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isn't a kind of study abroad taste popularly rooted protest and probably the answer to that lies in other features of our political culture in the gigantic system of our social institutions and the fact that when you sign a contract for a phone you are signing something away that's powerless in the face of these very sizable institutions will whether they are big banks or communications companies. i would suggest that this induces a kind of general paralysis which requires real bureaus to oppose and as everybody knows it is in everybody's forte. >> that is why all whistleblowers are so rare.
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in a society like this is much easier to go along and if you are in certain areas of society and you are saying that there is no threat to terrorism people are going to look at you like you are a screaming radical or something like that. if you actually look at the statistics that person would be absolutely right. there's this fear-mongering that goes on. that is really to me the worst part about it, the fear-mongering and it hasn't encountered much in the press either. what to do about it i really don't know but i tried to indicate the level of risk and if the level of risk is very small from things like terrorism or its very large on gun control and things like that. anyway i wish there was some solution. i just don't know.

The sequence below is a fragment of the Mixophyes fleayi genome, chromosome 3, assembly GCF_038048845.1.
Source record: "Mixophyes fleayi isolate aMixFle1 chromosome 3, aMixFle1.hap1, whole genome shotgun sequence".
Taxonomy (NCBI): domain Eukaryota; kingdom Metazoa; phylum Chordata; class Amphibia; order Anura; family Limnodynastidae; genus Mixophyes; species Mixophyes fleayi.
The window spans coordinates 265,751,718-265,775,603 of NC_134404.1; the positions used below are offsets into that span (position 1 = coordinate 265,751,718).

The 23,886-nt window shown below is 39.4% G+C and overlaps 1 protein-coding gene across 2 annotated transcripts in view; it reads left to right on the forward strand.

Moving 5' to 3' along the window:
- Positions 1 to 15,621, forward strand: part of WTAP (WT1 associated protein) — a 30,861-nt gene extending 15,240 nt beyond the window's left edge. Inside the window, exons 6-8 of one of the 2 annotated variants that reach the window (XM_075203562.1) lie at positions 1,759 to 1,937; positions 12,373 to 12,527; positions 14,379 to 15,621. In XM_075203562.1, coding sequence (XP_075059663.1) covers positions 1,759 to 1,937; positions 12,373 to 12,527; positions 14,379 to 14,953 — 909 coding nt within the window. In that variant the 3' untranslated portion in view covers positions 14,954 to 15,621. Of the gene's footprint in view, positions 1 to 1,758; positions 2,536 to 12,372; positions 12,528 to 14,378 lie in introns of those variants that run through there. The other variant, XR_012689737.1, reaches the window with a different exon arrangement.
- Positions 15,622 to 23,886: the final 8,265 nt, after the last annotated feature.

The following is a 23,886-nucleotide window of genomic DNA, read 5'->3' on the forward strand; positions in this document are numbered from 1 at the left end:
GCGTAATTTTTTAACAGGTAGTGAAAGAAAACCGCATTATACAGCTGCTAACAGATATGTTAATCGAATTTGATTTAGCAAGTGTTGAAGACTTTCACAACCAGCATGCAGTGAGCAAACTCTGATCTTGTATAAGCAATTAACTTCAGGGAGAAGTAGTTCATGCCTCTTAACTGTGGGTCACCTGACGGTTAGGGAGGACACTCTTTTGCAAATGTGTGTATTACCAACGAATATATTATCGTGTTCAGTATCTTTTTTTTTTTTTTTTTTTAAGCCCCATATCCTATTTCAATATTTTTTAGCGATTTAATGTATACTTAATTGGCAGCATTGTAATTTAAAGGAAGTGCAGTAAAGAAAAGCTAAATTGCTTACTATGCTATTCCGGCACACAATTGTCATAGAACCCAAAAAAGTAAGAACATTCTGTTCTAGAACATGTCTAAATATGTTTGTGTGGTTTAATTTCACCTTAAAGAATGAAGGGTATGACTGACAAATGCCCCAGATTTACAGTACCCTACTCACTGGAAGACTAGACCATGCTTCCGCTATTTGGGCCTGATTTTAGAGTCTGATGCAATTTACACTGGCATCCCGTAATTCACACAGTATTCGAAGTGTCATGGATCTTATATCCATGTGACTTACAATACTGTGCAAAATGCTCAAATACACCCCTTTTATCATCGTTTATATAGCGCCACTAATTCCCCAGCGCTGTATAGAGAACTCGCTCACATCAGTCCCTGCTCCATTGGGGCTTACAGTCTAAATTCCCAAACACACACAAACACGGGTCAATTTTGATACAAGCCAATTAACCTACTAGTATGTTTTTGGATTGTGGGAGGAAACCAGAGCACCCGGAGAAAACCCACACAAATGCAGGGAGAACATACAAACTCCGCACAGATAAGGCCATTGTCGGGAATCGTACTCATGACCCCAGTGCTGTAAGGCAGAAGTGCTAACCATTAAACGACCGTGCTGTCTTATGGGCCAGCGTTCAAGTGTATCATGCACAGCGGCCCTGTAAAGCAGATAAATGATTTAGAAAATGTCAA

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>> my question is earlier you were describing the 54 events whereby they were tried to come up with evidence. do you have any idea how much money they spent specifically on that program and how many people are being employed to do nothing essentially? >> yeah i have no idea but nsa, it was all top-secret until the document came out with the budget was so there is -- nsa is the largest intelligence agency in the world. his 35,000 employees and you have another 15,000 or so that are contractors. you've got all that money and all those people out there and yeah that's the big question, what do you get out of that? it's on most like they are doing it because it's an academic
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exercise because we can do it or we are eavesdropping because we can so we will. that's really a problem and that is why the senate house and intelligence committee don't hold their feet to the fire like the church committee. it wasn't just church but there were other committees back in the 70s that did that. you are going to have these programs. as i mentioned the nsa kept arguing that the internet metadata, the e-mail metadata program was a roaring success until they were forced by only two senators udall and wyden to put up or shut up and they couldn't put up so they had to shut the program down. while i'm thinking of it just so i can mention it but we were talking about whistleblowers and so forth and penalizing whistleblowers.